When my friend Sage Walker was exploring Beauty and the Beast in my workshops, she got to know Beauty very well. Beauty made a good first impression, and Sage, like most of us, admired her. But after a while, her attitude started to change. She found her too high-minded, too principled, too perfect.
“In the beginning, I was sort of in lala-land with Beauty,” Sage says. “But then I started to feel repulsed by her, and it made me feel Beastly! I just wanted to smack her one. I thought, If she says one more nice thing to somebody in the village I’m going to throw up.”
“In the fairy tale the Beast is obvious, right? He’s this great big monstrous character. Everybody goes, ‘Ooh, Beast!’ But somewhere they know he’s going to be a prince underneath. I don’t think most people know that under Beauty’s façade, there’s a Beast.”
Sage was surprised by her reaction to Beauty’s falseness. In examining this more deeply, it led to her to see the anger under Beauty’s surface. That, in turn, made her more aware of her own rage.
“I hadn’t understood my outrage as clearly before – the place in me where I just felt this ROAR,” Sage says. “The Roar of Rage covered Beauty’s pain. It kept her from feeling her pain, and that’s the kind of pain that keeps us all from connecting deeply.”
“Finding the truth about Beauty made me love her,” Sage says. “And finding the truth about the Beast made me love him. Understanding their relationship helped me to love myself more.”
I decided to go and meet Beauty for myself, and here she is, telling the story of her youth in a prose-poem. It’s really just the beginning of her story, but it gave me a sense of where Beauty is coming from, and what Sage had seen.
In the beginning my father was rich
And I was one of six.
He was a sensible man
Who gave us a good education
After my mother died.
He favored me
“Where is my little beauty?”
He’d ask when he came through the door
“There you are
My pretty rose,
Prettiest of the three.”
I wished he wouldn’t say it.
I watched my sisters shudder
I felt the hate they had for me.
It hurt. Hate is a stone thrown
That makes a tender place in the heart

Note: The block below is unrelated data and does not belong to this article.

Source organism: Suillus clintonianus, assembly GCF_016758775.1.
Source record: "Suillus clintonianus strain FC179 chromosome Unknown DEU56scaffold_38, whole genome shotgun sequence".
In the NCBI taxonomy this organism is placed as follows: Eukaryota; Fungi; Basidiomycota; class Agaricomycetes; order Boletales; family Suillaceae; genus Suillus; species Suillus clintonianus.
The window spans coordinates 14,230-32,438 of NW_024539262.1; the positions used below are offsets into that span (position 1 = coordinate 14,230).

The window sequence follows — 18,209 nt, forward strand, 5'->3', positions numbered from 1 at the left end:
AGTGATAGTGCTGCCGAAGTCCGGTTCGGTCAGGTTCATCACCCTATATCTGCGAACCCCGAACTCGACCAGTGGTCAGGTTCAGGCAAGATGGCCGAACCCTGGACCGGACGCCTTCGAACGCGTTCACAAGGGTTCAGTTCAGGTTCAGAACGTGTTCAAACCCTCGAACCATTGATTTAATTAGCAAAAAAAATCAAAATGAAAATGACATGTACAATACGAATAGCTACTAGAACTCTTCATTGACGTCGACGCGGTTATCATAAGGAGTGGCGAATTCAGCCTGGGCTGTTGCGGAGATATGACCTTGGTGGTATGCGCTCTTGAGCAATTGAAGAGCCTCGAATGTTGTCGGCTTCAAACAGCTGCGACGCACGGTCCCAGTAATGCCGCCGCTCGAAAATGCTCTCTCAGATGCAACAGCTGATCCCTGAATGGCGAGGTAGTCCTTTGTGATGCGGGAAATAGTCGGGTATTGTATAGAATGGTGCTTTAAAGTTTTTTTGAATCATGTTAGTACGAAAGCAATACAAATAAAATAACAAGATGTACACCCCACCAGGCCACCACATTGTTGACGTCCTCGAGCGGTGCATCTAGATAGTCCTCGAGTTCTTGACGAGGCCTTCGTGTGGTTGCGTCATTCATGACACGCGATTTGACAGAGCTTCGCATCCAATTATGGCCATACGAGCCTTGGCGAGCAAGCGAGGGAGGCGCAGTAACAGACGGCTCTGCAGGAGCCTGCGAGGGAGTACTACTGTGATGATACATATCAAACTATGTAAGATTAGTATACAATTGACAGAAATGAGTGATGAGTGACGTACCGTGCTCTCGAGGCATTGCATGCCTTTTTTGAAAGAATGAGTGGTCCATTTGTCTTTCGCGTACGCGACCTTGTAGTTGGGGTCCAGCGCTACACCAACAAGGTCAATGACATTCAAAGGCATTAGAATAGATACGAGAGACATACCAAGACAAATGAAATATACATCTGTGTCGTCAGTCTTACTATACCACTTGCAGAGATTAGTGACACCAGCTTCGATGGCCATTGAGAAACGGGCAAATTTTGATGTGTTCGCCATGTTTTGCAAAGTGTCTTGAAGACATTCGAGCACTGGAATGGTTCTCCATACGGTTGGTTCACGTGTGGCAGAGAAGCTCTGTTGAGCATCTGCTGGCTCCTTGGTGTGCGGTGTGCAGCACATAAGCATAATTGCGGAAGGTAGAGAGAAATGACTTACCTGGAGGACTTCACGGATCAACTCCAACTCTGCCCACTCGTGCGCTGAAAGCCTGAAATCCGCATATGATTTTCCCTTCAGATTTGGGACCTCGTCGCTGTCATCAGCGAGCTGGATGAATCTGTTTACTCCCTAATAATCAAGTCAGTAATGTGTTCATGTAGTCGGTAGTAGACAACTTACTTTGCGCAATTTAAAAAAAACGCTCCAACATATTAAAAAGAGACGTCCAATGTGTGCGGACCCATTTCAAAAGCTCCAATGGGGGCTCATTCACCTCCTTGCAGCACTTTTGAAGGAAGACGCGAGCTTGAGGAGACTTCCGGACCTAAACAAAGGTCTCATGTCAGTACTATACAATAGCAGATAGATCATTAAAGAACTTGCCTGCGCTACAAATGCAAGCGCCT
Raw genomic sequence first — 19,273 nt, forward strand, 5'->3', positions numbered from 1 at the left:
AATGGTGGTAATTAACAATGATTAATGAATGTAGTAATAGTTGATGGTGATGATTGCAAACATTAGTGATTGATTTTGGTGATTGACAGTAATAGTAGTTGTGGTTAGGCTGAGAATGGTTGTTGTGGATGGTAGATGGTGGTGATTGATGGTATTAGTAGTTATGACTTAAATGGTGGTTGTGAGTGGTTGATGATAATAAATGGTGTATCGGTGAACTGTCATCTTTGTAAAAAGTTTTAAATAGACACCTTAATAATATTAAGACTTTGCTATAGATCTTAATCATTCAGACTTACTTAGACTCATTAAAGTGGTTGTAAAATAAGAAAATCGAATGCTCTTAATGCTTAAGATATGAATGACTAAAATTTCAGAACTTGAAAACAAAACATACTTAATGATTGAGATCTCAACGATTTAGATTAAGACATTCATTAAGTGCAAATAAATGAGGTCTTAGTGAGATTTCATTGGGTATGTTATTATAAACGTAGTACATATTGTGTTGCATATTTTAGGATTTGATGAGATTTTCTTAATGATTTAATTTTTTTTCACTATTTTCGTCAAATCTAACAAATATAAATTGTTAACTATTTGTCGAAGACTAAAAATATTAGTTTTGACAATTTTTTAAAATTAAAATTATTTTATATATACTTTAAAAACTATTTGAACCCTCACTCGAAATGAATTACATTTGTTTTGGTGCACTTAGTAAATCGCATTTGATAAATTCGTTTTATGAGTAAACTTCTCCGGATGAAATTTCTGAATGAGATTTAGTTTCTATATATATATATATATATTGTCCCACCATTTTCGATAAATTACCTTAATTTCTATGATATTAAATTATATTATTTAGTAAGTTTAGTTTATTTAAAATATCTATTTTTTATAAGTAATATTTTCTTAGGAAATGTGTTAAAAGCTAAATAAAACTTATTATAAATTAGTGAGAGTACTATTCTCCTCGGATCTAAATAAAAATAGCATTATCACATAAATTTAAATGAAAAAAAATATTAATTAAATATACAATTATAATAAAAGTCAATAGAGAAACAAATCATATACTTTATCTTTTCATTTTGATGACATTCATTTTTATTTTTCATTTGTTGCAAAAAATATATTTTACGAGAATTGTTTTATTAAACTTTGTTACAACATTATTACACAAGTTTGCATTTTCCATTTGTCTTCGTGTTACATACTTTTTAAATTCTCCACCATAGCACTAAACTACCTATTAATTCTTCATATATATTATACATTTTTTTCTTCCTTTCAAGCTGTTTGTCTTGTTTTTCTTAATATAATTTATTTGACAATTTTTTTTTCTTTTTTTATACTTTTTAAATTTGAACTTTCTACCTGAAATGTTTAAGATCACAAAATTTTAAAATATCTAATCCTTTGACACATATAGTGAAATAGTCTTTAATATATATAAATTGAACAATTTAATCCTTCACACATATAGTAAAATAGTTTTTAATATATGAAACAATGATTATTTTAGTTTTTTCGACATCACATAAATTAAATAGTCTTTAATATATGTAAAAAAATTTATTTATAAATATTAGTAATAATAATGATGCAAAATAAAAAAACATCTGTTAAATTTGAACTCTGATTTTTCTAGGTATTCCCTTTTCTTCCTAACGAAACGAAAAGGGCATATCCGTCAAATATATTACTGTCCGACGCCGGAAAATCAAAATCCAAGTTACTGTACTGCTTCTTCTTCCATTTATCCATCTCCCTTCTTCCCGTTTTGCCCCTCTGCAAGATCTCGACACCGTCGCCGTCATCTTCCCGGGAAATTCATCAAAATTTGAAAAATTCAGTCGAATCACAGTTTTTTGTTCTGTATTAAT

A wide, widening weakening
Open for attack.
I had to build a defense
And so came to regard them
Silently from my battlements.
Why not marry the merchants
Who come to the door?
Why would you refuse them?
Father’s a merchant
Is he not good enough for you?
You flirt with merchants’ sons,
You wear your gaudy dresses
To their concerts and balls
Are they wrong to think you’re bargains
That will hardly cost them at all?
I stayed at home and read books
My father liked philosophy
We would linger at the table
When the others had gone away
He would let me speak
And I would say
Whatever it took
To make him stay
So that I could bask
In the beam of his adoration.
Then tragedy struck!
My father lost his fortune.
He risked too much
On an overloaded, inflated boat
That sank at sea
He moved us into a country house
And went to work like all the rest
Of the dull-eyed men
Who counted beans.
We didn’t talk philosophy
His eyes glazed
And the tears dried
On his stone cheeks
My sisters mended their old dresses
And rode to town, two on a mare.
They went to a party with the merchant boys
With whom they had toyed
Whose bruised hearts had hardened
And the boys rose to the moment.
“You’re not fit for milking cows,”
My sisters rode their outrage home
And battered me
With words that made no mark
On the walls of my garrisoned heart
There wasn’t much
That touched me.
Not even the flattery of the villagers
Who were certain that a handsome nobleman
Would soon have his eye on me
The dressmaker gushed,
“You’re not like
Your sisters at all,
“You’re sweet tempered
And kind.” Hush, you bat!
My sisters are in the store!
“My father is my only concern now,”
I said aloud. “I really need nothing more.”
(I saw what my sisters did
They stuck their fingers down their throats
And pretended to be sick on the floor.)
Anyway, generally, people felt sorry for me
Living the way I did, with snakes,
And pity grew like weeds
All around the village,
Wherever I went
And worst of all,
Again, I rose above it
And climbed to the heights of dignity
I told myself that I would be
Happy in my poverty.
My brothers farmed
And my father came home
At the end of the day
Dry as straw
And drank till he went to bed.
I rose at four, milked the cows
Made the breakfast
Swept the floor
And developed a healthy glow.
In late afternoon,
When the sun lit the lace
On the window
I played the harpsicord
And sang till the day was done.
In contrast to
My sisters who
Woke at ten and wandered around
Kicking up dust
Spilling the milk
Oversalting the stew
And when I played the harpsicord
They gazed at the shadows the curtains made
And groaned: “Only a peasant could be
As happy as she
In this dismal situation!”
Illustration “Caged” by Henry Justice Ford.